Use PowerShell to Find Logon Sessions


Summary: Learn how to use Windows PowerShell to discover logon session information for remote computers. Microsoft Scripting Guy, Ed Wilson, here. This week we will have one guest blogger for the entire week. Sean Kearney has written a series of blog posts about Windows PowerShell and the Legacy. I am not going to be redundant by reposting his biography each and every day. Here’s Sean… Here’s a problem I get daily. I need to access a machine because somebody calls complaining about a problem. Most of the time, I can figure out the problem based on the person’s name and their machine name. But sometimes, well…“Things ain’t just the way ya like ‘em.” I gave up trying to look at the sessions in computer management. In a larger environment, that’s about as slow as a hamster-powered sports car. So I went back to the basics and found my old friend NET.EXE—see it on a file server? It already has the answer. Problem is, it contains nothing but IP addresses, and I hate navigating that output.  FIND.EXE is good, but it has limitations too! So I turned to Windows PowerShell to help me out. Combining Windows PowerShell remoting along with some legacy apps gave me a really cool solution. First, to see what it looks like, I ran the following script in Windows PowerShell.


This showed me all the open sessions on my file server where most of the users home drives were located. (Your environment may be different, so I recommend picking the machine with a file share that most of the users in your environment are likely to attach to.) Then to quickly find the user, I piped the output as follows.


(NET SESSION) | Select-String mr.trouble

   Now to get fancy, I decided to see if I could pass this into the file server via a remote session to allow this to be run from any system.


INVOKE-COMMAND –Session $s –scriptblock { (NET SESSION) | Select-String mr.trouble }


Now at the very least, I could see a much shorter list and resolve those IP addresses to computer names as follows.

nslookup x.x.x.x

But wait.  Don’t I want all of this as a single function?  Don’t I want to make my life easier? What a concept! I found a small problem in getting the variable to be received by the remote session, so yes…I cheated. I piped after.  I’ll probably look at this later and find the right answer vs. the “cheaters answer.”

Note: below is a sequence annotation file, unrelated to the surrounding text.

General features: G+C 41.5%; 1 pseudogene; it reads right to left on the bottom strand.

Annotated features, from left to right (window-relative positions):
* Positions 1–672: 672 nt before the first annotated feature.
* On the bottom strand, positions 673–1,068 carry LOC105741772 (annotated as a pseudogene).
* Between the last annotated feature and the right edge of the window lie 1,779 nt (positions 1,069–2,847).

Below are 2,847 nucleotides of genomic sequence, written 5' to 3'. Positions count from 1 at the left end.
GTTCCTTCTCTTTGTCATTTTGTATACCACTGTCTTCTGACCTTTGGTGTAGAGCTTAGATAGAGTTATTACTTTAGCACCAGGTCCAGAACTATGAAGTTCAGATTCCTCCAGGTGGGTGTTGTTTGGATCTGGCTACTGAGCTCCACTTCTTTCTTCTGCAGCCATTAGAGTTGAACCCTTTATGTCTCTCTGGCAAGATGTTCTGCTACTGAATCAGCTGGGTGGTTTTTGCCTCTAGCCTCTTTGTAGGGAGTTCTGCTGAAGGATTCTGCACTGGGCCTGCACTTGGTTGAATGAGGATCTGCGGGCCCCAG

function global:FIND-HSGUSER {

# Get name of File Server to Initialize Remoting
# and the name of the silly user you need to find their computer for   


# Connect Remotely to Server, Run Session, get a list of everybody logged in there

    $S=NEW-PSSESSION –computername $FILESERVER
    $Results=(INVOKE-COMMAND –Session $s –scriptblock { (NET SESSION) }) | Select-string $USERNAME

# Let’s parse through the data and pull out what we need   

Foreach ( $Part in $RESULTS ) {


# Use nslookup to identify the computer, grab the line with the “Name:” field in it

    $Computername=(nslookup $ComputerIP | Where { $_ -like ‘Name:’})

    If ($Computername -eq $NULL) { $Computername=”Unknown”}
    Else { $Computername=$Computername.substring(9).trim()}

# Show me where the silly fool is hiding

“$User is logged into $Computername with IP address $ComputerIP”



Of course this is a far from a perfect solution. I have found that if the IP address isn’t registered in DNS, it pops out an irritating line that bypasses the console output. But it does show a nice way to make life a little easier on the Administrator with Windows PowerShell and the Legacy. Take it, use it, abuse it, get creative, and see what YOU can do with existing legacy tools. It’s not “taboo,” it’s power to leverage! “Legacy rules”…and the Power of Shell too. Guest blogger week will continue tomorrow when Sean will continue to talk about Windows PowerShell and the Legacy. A special thank you to Sean for writing this week’s blog posts. Hope you enjoy them. I invite you to follow me on Twitter and Facebook. If you have any questions, send email to me at, or post your questions on the Official Scripting Guys Forum. See you tomorrow. Until then, peace.

Ed Wilson, Microsoft Scripting Guy


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